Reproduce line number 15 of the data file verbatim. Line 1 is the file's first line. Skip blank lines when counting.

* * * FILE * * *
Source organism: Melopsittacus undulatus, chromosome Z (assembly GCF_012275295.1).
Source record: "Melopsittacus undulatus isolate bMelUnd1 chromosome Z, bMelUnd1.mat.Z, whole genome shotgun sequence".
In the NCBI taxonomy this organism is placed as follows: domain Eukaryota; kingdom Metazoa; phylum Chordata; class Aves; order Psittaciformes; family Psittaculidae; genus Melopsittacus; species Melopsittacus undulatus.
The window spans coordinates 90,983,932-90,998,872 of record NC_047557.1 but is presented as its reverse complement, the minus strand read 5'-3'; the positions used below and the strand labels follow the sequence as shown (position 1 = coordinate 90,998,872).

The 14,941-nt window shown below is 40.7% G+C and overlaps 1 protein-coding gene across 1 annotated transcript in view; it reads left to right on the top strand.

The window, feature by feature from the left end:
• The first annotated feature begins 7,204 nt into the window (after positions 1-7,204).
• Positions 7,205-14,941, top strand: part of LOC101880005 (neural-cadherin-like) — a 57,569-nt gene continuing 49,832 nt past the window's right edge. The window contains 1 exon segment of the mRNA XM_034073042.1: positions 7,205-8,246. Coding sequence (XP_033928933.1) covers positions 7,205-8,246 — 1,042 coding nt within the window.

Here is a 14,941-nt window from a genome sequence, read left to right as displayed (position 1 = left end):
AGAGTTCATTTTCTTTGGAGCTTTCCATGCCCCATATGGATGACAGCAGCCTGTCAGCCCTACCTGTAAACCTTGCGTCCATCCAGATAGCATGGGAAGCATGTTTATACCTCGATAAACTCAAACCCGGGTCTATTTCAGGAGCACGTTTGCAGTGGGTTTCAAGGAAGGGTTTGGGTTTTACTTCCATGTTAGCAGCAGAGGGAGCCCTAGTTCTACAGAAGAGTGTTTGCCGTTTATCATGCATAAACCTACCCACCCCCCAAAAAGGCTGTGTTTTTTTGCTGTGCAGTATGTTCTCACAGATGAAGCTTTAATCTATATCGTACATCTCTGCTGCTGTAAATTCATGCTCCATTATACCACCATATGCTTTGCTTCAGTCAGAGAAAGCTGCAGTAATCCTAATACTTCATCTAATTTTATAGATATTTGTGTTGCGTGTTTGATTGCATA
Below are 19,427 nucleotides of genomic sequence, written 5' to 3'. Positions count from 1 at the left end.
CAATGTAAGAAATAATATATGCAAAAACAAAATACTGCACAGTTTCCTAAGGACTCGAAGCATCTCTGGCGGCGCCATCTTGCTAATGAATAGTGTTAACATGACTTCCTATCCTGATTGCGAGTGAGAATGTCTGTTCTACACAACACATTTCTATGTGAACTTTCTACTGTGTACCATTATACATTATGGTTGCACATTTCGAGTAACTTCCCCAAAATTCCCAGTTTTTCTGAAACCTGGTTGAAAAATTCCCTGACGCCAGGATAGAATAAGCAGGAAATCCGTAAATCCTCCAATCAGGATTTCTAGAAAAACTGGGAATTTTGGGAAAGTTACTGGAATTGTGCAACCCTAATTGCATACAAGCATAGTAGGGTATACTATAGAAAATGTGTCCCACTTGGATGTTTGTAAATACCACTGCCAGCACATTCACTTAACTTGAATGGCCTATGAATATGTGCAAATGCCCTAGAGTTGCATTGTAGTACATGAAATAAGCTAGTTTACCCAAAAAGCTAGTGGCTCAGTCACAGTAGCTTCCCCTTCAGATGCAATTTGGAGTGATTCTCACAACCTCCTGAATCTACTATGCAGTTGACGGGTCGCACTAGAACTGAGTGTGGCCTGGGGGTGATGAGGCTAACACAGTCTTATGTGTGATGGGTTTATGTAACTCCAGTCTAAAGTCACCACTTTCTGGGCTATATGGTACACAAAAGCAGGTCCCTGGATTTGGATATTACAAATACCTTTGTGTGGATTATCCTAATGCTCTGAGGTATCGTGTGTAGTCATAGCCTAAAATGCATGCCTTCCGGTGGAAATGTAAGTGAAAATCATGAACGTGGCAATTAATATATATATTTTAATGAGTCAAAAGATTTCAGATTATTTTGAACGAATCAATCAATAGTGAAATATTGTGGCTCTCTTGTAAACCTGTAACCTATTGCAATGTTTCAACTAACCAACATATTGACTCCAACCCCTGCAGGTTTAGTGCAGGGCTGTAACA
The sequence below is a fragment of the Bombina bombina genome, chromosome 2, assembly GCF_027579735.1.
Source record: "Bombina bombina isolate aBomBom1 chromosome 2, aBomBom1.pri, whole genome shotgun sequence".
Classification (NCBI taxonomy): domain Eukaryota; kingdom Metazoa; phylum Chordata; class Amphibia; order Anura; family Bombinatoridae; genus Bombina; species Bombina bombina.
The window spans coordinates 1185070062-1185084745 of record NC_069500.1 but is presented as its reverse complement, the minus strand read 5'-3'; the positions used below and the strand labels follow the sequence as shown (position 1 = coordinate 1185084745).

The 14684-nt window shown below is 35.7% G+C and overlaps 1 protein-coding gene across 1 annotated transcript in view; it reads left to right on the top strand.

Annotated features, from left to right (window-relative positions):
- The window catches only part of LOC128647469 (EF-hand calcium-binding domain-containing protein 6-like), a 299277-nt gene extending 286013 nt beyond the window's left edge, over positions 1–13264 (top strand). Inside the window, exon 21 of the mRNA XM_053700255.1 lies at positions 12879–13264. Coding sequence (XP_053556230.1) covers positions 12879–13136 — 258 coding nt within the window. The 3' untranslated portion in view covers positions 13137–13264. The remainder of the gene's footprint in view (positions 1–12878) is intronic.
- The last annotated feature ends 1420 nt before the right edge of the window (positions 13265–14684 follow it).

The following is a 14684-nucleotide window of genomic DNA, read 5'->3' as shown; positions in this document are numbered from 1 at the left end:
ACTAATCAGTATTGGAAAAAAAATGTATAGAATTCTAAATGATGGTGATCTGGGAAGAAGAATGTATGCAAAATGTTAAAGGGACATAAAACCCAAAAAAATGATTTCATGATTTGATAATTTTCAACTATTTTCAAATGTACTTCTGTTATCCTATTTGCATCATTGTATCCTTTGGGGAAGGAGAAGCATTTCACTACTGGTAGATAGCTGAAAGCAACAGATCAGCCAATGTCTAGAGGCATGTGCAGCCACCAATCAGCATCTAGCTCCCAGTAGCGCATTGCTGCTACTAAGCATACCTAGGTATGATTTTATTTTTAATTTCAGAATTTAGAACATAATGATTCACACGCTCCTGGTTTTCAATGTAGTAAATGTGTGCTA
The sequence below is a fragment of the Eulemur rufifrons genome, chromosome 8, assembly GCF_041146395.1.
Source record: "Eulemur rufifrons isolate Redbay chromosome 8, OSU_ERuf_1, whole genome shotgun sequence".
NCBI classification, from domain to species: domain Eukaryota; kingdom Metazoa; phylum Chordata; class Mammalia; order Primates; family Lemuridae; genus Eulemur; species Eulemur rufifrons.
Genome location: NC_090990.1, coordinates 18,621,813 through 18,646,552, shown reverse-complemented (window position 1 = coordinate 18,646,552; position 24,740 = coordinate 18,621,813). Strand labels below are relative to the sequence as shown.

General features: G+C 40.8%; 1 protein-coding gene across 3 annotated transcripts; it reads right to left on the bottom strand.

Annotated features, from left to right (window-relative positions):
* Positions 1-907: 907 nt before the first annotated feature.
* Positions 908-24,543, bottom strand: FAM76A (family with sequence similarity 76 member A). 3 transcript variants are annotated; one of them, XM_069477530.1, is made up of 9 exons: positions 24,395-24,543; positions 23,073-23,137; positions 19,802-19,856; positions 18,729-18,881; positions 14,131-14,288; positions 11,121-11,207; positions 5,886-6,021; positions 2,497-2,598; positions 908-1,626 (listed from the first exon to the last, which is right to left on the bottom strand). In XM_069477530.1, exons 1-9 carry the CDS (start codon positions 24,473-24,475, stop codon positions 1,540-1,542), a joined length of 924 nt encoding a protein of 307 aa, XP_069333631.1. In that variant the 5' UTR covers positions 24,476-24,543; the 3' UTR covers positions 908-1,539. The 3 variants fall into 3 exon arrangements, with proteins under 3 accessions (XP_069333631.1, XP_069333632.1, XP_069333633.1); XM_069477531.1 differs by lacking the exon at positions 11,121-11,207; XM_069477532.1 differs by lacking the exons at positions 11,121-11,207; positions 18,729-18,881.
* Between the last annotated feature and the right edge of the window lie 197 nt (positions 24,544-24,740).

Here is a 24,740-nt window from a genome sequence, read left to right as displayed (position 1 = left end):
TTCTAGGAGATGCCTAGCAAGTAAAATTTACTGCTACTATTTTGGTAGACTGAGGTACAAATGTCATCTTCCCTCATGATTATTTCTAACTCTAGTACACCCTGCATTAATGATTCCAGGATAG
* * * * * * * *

Classification (NCBI taxonomy): domain Eukaryota; kingdom Metazoa; phylum Chordata; class Amphibia; order Anura; family Bombinatoridae; genus Bombina; species Bombina bombina.